Photo: DTU Physics

New type of catalysts can pave the way for greater sustainability

Saturday 07 Sep 19

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Jakob Kibsgaard
Associate Professor
DTU Physics
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Catalysts of one or two atoms may become essential to the green transition in future. It is hoped that they can be used for environmentally friendly purification of water or conversion of CO2 into fuel.

There is no doubt that catalysts will play a major role in our transition to fossil-free production of chemicals and synthetic fuels. So far, the development has focused on the use of nanoparticles for catalysts, but now a new project will look at a new type of catalysts that are based on just one or two atoms.

“We know very little about these catalysts. So over the next few years, we hope to gain a better basic understanding of them, and to find catalysts that can produce reactions that aren’t possible today,” says Associate Professor Jakob Kibsgaard of DTU Physics, who is leading the project.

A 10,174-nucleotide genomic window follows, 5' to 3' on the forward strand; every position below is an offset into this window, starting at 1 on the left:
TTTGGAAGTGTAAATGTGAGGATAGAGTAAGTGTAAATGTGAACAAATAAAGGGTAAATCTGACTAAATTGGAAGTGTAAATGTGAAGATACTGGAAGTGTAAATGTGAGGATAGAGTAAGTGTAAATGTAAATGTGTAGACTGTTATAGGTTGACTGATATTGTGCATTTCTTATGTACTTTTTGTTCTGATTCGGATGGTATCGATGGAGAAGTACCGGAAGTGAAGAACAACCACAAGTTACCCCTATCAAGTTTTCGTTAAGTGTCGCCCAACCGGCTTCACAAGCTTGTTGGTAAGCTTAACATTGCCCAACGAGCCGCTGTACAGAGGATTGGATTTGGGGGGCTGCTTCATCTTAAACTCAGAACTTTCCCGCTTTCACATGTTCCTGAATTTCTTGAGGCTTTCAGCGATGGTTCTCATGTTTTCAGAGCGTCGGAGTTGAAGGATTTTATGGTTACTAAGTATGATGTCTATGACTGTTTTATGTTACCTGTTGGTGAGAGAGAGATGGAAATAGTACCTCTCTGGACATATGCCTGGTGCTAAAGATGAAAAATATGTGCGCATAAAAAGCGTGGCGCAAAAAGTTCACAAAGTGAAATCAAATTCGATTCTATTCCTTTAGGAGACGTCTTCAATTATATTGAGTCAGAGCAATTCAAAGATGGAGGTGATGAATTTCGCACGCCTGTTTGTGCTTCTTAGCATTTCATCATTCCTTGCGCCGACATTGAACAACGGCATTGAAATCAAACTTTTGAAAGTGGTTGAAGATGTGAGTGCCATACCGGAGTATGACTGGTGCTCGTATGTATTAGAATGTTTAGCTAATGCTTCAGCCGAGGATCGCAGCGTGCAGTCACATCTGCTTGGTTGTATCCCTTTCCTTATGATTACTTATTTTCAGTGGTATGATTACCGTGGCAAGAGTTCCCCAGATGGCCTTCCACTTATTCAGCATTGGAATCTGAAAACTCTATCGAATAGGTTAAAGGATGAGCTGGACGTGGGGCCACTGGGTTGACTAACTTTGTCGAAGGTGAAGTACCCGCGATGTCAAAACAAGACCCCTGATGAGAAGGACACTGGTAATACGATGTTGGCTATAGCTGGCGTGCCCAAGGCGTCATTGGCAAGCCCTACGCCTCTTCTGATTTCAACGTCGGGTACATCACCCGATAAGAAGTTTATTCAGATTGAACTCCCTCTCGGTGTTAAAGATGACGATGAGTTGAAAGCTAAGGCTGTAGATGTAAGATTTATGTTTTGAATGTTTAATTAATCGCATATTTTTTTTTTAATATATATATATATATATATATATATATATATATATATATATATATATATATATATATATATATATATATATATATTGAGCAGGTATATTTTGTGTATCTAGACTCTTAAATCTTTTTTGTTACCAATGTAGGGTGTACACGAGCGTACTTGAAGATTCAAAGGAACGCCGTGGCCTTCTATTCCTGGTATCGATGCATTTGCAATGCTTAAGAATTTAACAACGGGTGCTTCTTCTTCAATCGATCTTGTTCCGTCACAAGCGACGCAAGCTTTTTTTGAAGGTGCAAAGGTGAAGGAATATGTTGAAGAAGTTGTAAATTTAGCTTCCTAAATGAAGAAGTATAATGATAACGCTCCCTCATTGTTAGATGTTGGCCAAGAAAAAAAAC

The effect can be increased
Catalysts of one or two atoms are particularly interesting because they can make it possible to isolate the effect of the catalyst so that it only forms a single product.

“This could for example be in an electrochemical reaction, which would make it possible to create hydrogen peroxide for use in purifying water. This would be an eco-friendly purification method that wouldn’t leave any chemical residues and could lead to developing small purification plants that could be used anywhere in the world, including very remote places,” says Professor Kibsgaard.

Jakob Kibsgaard’s larger vision is to be able to use the new catalysts to reduce CO2 by transforming it into, for example, the fuel methanol.

“It would be fantastic if we get to that point – or at least take the first steps in that direction,” says Jakob Kibsgaard.

The project is supported by the Carlsberg Foundation Distinguished Fellowships. It started on 1 September and will run for three years.

The following researchers are employed on the project

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